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THE FASHIONABLE ALPACA
BRINGING BIGFOOT HOME Emily Vulpis Home Products Development ’18
How three Global Fashion Management alumni launched a business at FIT
Your company, The Forest Fleur, sells Bigfoot merchandise—coasters, wood bowls, sachet pillows, and other items decorated with Bigfoot’s portrait. You even make favors for Bigfoot-themed weddings. Um, why Bigfoot? My grandfather was a big believer, so I grew up watching documentaries with him and my mom. While on vacation in upstate New York, my family visited a town called Whitehall, which has a huge Bigfoot statue. Years later, in a supply-chain management course for my associate’s in Production Management, we had to create a brand around an original product. Everyone was doing fashion and I hate fashion, so I thought, “Let me do something different.”
BY ROBIN CATALANO
16 hue | spring 2018
Can you really build a business on it? According to a Live Science report, 96 million people believe in Bigfoot. There are more than 20 Facebook pages and some 30 annual Bigfoot conferences in the U.S. My primary market is adults between ages 45 and 60 making $60K or more who live in the Pacific Northwest and other rural, wooded areas. My other market is millennials, 18 to 29. For them, it’s a novelty purchase. I’m very careful about the target market: Is my customer in rural Illinois going to pay $25 for a set of coasters? Probably not—more like $15. What’s the difference between Bigfoot and Sasquatch? Bigfoot has been spotted all over the world. In the U.S. they’re called Bigfoot, but in Canada they’re called Sasquatch; in the Himalayas, Yeti. In China, the government recognizes Orang Pendek as a real creature. The differences are in size, hair color, and behavioral characteristics. They all walk on two legs. How did you develop the venture? I created an image of Bigfoot using a still from the famous 1967 PattersonGimlin film, and put it on several products that I sell on Etsy. I’m currently in the process of establishing a trademark for the design. I also research the connections between humans and apes and possible “missing links” in National Geographic and other publications. My site has a blog that uses these sources to explore questions like: “Could Bigfoot live underground?” “Can we mate with them?” Can we? Possibly! Homo sapiens used to mate with Neanderthals.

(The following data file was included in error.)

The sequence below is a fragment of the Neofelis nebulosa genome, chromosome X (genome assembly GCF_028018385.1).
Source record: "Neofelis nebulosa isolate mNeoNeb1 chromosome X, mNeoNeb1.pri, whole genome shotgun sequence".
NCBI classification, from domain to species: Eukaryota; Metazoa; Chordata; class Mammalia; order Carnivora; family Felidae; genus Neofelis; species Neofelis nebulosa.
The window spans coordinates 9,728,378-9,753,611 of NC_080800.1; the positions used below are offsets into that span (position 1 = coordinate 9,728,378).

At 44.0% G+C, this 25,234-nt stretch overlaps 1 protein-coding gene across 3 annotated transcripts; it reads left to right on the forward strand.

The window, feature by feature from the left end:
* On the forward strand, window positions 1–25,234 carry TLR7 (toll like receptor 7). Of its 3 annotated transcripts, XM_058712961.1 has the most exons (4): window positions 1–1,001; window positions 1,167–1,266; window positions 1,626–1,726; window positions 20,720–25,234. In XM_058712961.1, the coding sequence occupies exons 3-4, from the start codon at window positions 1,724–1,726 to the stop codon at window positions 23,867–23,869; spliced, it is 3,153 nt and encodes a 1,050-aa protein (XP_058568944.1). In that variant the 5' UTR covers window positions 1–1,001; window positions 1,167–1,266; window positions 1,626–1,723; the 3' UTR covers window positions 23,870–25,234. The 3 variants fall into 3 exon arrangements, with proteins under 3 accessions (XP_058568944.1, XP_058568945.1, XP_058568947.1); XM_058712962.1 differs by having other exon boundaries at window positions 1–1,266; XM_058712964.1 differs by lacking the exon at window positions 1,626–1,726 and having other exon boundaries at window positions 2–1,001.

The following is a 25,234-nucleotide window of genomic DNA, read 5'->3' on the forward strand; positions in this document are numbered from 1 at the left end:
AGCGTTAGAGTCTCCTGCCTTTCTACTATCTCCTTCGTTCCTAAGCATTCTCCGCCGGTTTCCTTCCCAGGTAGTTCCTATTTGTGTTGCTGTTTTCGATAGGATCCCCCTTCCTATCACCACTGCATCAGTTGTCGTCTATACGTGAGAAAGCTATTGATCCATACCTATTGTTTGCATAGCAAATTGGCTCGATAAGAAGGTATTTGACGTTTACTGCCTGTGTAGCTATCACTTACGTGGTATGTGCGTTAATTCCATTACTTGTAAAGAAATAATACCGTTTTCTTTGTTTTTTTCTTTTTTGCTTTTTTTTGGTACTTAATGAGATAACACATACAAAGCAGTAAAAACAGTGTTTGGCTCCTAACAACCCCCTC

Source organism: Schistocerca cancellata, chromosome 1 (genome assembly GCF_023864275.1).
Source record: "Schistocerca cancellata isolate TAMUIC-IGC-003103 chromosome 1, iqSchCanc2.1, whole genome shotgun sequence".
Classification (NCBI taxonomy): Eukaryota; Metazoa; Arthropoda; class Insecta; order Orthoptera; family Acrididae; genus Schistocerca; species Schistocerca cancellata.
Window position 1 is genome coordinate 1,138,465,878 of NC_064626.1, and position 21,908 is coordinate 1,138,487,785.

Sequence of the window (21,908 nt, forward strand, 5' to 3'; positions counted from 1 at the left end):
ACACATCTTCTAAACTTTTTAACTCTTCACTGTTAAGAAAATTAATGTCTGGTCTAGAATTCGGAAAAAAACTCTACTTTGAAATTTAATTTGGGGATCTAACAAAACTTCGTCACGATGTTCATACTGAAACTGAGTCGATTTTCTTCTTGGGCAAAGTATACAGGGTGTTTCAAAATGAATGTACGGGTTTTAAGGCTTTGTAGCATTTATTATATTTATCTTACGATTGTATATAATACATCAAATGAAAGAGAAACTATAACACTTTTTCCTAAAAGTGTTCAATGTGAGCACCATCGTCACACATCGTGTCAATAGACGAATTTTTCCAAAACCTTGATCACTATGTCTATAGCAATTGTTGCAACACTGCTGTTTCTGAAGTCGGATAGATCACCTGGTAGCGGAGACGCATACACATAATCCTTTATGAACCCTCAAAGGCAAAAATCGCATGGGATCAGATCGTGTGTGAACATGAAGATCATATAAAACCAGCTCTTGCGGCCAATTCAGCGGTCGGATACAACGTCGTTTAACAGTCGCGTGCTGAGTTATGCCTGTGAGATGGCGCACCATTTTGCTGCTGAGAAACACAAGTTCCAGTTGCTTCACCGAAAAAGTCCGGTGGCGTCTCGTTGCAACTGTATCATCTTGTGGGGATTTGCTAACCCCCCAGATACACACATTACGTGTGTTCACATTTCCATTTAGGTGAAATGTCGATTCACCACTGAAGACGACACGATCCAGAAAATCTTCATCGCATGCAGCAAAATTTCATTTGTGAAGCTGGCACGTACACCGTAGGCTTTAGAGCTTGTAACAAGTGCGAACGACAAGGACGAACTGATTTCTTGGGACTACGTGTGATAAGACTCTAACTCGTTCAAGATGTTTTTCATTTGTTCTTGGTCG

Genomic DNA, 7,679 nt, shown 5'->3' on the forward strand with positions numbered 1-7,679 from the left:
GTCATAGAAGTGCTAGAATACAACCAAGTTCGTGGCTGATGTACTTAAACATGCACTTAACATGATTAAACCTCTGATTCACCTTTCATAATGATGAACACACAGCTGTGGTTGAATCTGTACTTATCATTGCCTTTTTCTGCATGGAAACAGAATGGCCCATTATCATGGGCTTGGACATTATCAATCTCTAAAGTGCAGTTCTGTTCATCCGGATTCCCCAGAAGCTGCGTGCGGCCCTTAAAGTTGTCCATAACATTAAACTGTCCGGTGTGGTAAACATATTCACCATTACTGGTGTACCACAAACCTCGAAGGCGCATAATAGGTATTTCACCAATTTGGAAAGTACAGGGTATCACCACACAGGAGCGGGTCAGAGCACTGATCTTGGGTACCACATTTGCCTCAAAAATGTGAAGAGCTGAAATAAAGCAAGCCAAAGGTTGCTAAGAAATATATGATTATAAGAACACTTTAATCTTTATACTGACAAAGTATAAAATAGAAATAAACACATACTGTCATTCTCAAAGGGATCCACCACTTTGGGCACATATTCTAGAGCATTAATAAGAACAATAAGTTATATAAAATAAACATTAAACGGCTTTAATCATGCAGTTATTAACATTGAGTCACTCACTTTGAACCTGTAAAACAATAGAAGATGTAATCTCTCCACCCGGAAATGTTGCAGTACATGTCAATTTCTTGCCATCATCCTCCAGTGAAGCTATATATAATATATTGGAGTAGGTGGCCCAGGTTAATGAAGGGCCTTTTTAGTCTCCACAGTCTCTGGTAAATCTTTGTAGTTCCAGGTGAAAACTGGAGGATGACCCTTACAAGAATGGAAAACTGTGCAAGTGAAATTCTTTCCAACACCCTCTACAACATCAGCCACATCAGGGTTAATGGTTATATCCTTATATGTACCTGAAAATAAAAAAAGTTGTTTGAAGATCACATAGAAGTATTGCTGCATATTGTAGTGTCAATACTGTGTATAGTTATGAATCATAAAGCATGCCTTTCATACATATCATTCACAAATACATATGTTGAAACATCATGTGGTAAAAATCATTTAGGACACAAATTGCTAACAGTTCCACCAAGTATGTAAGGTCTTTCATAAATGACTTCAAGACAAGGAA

Urenda, Zauscher, and Manrique founded Lamini as part of their coursework in the Global Fashion Management program in FIT’s School of Graduate Studies.